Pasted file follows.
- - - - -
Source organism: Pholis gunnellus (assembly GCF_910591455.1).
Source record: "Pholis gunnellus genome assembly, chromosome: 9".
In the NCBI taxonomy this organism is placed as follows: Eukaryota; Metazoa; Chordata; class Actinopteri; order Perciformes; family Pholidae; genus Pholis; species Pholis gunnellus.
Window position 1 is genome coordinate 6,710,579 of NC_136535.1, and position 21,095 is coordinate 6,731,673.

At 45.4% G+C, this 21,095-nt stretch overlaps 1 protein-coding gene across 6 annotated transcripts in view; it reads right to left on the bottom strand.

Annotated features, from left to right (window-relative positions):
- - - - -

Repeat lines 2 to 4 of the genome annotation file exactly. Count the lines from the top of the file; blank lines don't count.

Source record: "Pholis gunnellus genome assembly, chromosome: 9".
In the NCBI taxonomy this organism is placed as follows: Eukaryota; Metazoa; Chordata; class Actinopteri; order Perciformes; family Pholidae; genus Pholis; species Pholis gunnellus.
Window position 1 is genome coordinate 6,710,579 of NC_136535.1, and position 21,095 is coordinate 6,731,673.